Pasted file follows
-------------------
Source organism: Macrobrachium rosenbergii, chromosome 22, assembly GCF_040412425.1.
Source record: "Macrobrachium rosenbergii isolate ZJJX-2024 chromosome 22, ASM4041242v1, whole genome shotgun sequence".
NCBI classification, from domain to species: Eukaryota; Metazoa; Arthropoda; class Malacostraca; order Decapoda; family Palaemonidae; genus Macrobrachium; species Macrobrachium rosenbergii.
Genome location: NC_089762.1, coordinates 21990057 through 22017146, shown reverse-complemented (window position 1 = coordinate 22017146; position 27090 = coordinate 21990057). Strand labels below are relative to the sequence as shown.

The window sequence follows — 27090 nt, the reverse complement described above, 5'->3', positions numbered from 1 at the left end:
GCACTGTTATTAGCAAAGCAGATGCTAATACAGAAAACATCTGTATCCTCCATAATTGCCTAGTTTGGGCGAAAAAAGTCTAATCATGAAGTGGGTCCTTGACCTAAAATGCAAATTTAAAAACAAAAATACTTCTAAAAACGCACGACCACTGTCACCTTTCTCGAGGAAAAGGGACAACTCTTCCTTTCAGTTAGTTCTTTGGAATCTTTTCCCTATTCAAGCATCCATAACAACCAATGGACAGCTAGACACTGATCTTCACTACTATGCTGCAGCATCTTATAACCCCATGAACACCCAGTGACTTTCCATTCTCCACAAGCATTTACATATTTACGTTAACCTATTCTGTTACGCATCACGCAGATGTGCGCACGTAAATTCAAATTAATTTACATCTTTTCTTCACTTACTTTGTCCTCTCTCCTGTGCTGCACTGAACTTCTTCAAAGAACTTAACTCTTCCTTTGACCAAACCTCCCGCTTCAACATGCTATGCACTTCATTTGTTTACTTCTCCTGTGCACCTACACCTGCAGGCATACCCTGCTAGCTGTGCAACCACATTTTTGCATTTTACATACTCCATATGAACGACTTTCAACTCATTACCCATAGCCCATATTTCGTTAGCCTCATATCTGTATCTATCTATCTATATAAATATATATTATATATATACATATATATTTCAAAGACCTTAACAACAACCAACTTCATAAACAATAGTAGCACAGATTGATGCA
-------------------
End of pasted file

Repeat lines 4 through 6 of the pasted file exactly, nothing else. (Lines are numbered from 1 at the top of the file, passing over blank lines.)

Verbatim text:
Genome location: NC_089762.1, coordinates 21990057 through 22017146, shown reverse-complemented (window position 1 = coordinate 22017146; position 27090 = coordinate 21990057). Strand labels below are relative to the sequence as shown.

The window sequence follows — 27090 nt, the reverse complement described above, 5'->3', positions numbered from 1 at the left end:
GCACTGTTATTAGCAAAGCAGATGCTAATACAGAAAACATCTGTATCCTCCATAATTGCCTAGTTTGGGCGAAAAAAGTCTAATCATGAAGTGGGTCCTTGACCTAAAATGCAAATTTAAAAACAAAAATACTTCTAAAAACGCACGACCACTGTCACCTTTCTCGAGGAAAAGGGACAACTCTTCCTTTCAGTTAGTTCTTTGGAATCTTTTCCCTATTCAAGCATCCATAACAACCAATGGACAGCTAGACACTGATCTTCACTACTATGCTGCAGCATCTTATAACCCCATGAACACCCAGTGACTTTCCATTCTCCACAAGCATTTACATATTTACGTTAACCTATTCTGTTACGCATCACGCAGATGTGCGCACGTAAATTCAAATTAATTTACATCTTTTCTTCACTTACTTTGTCCTCTCTCCTGTGCTGCACTGAACTTCTTCAAAGAACTTAACTCTTCCTTTGACCAAACCTCCCGCTTCAACATGCTATGCACTTCATTTGTTTACTTCTCCTGTGCACCTACACCTGCAGGCATACCCTGCTAGCTGTGCAACCACATTTTTGCATTTTACATACTCCATATGAACGACTTTCAACTCATTACCCATAGCCCATATTTCGTTAGCCTCATATCTGTATCTATCTATCTATATAAATATATATTATATATATACATATATATTTCAAAGACCTTAACAACAACCAACTTCATAAACAATAGTAGCACAGATTGATGCA